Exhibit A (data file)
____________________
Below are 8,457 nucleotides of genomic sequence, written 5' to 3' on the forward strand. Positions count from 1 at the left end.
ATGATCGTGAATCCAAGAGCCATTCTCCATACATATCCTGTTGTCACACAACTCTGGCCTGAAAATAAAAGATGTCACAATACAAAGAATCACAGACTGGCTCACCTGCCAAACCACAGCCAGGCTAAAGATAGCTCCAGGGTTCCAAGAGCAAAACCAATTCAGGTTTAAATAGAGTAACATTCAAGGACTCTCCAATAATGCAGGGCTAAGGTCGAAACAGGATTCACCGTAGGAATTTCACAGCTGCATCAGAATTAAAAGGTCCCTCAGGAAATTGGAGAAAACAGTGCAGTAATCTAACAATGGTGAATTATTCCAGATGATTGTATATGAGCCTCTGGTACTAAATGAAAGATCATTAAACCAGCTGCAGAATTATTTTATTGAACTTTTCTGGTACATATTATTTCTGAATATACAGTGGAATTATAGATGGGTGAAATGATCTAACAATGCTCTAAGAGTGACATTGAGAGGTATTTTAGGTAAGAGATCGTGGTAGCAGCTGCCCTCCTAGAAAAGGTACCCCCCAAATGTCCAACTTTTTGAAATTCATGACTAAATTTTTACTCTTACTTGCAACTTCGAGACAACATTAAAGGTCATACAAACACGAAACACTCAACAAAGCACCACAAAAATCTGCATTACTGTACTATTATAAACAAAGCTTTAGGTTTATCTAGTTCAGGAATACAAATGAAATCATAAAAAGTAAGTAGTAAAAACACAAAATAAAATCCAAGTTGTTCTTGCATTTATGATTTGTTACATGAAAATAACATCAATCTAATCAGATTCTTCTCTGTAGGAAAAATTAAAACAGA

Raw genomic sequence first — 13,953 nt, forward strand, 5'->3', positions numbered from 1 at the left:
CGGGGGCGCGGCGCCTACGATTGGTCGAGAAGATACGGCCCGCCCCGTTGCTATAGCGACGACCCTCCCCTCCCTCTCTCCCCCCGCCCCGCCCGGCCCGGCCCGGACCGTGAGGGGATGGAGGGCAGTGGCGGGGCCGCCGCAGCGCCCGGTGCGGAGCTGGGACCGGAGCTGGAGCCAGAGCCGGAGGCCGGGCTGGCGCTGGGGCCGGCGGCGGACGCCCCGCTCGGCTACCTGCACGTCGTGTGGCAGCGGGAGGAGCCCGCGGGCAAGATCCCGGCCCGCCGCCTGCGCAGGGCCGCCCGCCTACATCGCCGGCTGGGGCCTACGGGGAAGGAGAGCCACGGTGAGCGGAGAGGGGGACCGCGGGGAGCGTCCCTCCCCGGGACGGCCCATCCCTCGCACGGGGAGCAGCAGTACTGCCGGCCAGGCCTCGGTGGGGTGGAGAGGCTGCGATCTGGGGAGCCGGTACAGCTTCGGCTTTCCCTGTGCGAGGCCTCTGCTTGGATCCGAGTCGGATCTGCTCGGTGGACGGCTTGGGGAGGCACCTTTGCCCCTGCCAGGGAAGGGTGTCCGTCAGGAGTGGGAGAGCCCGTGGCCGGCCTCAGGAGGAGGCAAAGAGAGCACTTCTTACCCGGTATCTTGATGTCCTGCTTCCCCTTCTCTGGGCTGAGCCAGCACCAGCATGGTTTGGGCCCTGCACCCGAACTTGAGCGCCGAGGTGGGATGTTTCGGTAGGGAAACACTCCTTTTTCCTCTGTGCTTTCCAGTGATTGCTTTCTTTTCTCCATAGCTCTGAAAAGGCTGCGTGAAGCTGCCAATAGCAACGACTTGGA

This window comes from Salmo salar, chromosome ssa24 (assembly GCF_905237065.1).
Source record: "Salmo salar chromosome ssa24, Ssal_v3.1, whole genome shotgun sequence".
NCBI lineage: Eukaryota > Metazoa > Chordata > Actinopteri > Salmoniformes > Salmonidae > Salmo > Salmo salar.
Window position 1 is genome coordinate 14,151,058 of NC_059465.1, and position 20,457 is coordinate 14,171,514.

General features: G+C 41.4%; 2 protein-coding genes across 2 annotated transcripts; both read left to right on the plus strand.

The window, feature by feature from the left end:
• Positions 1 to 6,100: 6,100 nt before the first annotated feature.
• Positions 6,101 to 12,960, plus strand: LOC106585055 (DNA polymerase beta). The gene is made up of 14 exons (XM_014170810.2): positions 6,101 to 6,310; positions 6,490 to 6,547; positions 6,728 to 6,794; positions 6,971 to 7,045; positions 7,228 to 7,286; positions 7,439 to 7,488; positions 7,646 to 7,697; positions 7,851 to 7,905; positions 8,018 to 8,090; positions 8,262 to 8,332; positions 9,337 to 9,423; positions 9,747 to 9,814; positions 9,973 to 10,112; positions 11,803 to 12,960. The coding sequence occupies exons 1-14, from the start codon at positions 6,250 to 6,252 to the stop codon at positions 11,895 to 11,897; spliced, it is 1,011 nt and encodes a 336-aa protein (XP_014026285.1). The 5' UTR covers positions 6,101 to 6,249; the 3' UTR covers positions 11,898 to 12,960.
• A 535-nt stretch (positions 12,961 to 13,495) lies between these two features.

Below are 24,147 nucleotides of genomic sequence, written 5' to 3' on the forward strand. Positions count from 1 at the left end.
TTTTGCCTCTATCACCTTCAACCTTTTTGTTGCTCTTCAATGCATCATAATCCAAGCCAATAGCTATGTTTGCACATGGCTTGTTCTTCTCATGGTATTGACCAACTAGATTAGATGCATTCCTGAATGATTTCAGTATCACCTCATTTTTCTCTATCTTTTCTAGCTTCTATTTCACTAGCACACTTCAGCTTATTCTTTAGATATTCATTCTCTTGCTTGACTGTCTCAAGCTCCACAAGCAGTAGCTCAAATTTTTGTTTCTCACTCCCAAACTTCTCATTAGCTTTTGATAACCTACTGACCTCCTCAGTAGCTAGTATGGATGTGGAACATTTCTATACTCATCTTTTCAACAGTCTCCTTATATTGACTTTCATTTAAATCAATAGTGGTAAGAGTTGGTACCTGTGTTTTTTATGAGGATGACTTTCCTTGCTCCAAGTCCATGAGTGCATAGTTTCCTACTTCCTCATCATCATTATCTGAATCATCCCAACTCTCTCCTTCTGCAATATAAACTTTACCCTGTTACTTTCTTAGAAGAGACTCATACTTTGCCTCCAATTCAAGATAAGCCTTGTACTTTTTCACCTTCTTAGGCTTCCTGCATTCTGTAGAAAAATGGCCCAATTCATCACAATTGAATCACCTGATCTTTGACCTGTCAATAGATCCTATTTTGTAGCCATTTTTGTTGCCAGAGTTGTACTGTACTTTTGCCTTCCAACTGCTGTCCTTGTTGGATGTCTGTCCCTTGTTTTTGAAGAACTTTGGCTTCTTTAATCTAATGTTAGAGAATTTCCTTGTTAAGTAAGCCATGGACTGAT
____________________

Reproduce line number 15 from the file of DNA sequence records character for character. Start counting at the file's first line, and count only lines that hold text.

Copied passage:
TTTTGCCTCTATCACCTTCAACCTTTTTGTTGCTCTTCAATGCATCATAATCCAAGCCAATAGCTATGTTTGCACATGGCTTGTTCTTCTCATGGTATTGACCAACTAGATTAGATGCATTCCTGAATGATTTCAGTATCACCTCATTTTTCTCTATCTTTTCTAGCTTCTATTTCACTAGCACACTTCAGCTTATTCTTTAGATATTCATTCTCTTGCTTGACTGTCTCAAGCTCCACAAGCAGTAGCTCAAATTTTTGTTTCTCACTCCCAAACTTCTCATTAGCTTTTGATAACCTACTGACCTCCTCAGTAGCTAGTATGGATGTGGAACATTTCTATACTCATCTTTTCAACAGTCTCCTTATATTGACTTTCATTTAAATCAATAGTGGTAAGAGTTGGTACCTGTGTTTTTTATGAGGATGACTTTCCTTGCTCCAAGTCCATGAGTGCATAGTTTCCTACTTCCTCATCATCATTATCTGAATCATCCCAACTCTCTCCTTCTGCAATATAAACTTTACCCTGTTACTTTCTTAGAAGAGACTCATACTTTGCCTCCAATTCAAGATAAGCCTTGTACTTTTTCACCTTCTTAGGCTTCCTGCATTCTGTAGAAAAATGGCCCAATTCATCACAATTGAATCACCTGATCTTTGACCTGTCAATAGATCCTATTTTGTAGCCATTTTTGTTGCCAGAGTTGTACTGTACTTTTGCCTTCCAACTGCTGTCCTTGTTGGATGTCTGTCCCTTGTTTTTGAAGAACTTTGGCTTCTTTAATCTAATGTTAGAGAATTTCCTTGTTAAGTAAGCCATGGACTGAT